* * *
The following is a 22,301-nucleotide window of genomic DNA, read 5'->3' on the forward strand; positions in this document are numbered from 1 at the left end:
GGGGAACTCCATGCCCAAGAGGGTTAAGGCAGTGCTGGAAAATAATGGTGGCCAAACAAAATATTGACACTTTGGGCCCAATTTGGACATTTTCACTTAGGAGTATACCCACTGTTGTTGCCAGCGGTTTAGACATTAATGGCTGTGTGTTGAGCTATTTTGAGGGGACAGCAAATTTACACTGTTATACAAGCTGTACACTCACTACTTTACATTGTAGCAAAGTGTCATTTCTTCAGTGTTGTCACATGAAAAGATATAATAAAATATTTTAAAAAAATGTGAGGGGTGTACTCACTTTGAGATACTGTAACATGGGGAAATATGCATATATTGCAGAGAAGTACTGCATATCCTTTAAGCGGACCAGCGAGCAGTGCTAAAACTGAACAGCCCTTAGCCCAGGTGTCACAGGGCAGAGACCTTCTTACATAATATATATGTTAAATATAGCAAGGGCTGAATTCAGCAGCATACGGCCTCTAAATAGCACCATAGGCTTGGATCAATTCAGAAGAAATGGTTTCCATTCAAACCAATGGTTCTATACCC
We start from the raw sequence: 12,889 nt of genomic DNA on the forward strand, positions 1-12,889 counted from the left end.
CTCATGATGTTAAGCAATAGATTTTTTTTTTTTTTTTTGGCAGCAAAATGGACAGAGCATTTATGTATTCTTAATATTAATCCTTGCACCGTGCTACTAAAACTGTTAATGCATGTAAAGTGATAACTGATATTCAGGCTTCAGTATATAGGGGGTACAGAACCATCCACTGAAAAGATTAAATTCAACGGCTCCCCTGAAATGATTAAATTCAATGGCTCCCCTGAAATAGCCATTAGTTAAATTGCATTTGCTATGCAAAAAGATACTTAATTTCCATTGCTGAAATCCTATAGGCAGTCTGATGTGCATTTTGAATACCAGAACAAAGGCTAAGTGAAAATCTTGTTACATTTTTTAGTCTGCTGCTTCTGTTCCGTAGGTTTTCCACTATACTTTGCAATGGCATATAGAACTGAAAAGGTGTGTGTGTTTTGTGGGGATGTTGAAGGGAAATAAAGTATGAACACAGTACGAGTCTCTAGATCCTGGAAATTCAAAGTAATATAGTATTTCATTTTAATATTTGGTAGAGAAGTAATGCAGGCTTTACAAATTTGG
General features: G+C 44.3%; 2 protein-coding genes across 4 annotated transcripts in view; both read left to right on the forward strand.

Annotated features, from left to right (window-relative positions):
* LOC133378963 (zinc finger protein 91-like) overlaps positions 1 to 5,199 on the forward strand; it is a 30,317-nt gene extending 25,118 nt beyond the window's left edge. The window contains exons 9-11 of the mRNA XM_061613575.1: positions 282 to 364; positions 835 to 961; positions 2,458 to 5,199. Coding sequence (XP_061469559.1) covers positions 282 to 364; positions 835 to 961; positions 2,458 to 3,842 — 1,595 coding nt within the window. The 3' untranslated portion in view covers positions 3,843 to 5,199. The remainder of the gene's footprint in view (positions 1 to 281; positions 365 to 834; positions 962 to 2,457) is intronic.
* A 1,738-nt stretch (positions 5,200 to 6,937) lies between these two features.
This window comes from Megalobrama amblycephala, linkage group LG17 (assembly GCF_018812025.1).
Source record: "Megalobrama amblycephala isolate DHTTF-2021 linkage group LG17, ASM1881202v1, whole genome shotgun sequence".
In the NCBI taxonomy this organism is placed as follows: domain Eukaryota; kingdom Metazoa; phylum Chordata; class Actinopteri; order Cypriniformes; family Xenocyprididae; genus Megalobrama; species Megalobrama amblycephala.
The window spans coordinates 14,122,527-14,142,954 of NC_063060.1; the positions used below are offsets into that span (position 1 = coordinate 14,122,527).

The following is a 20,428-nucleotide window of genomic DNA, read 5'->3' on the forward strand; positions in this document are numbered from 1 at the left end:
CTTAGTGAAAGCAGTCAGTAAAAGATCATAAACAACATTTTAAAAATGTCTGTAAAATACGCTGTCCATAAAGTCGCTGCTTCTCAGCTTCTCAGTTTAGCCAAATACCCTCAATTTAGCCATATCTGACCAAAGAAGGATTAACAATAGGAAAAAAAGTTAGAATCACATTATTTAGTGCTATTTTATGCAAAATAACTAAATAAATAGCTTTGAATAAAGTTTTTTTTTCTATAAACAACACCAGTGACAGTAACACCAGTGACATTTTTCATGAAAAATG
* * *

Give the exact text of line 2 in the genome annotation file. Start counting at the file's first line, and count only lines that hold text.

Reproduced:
GGGGAACTCCATGCCCAAGAGGGTTAAGGCAGTGCTGGAAAATAATGGTGGCCAAACAAAATATTGACACTTTGGGCCCAATTTGGACATTTTCACTTAGGAGTATACCCACTGTTGTTGCCAGCGGTTTAGACATTAATGGCTGTGTGTTGAGCTATTTTGAGGGGACAGCAAATTTACACTGTTATACAAGCTGTACACTCACTACTTTACATTGTAGCAAAGTGTCATTTCTTCAGTGTTGTCACATGAAAAGATATAATAAAATATTTTAAAAAAATGTGAGGGGTGTACTCACTTTGAGATACTGTAACATGGGGAAATATGCATATATTGCAGAGAAGTACTGCATATCCTTTAAGCGGACCAGCGAGCAGTGCTAAAACTGAACAGCCCTTAGCCCAGGTGTCACAGGGCAGAGACCTTCTTACATAATATATATGTTAAATATAGCAAGGGCTGAATTCAGCAGCATACGGCCTCTAAATAGCACCATAGGCTTGGATCAATTCAGAAGAAATGGTTTCCATTCAAACCAATGGTTCTATACCC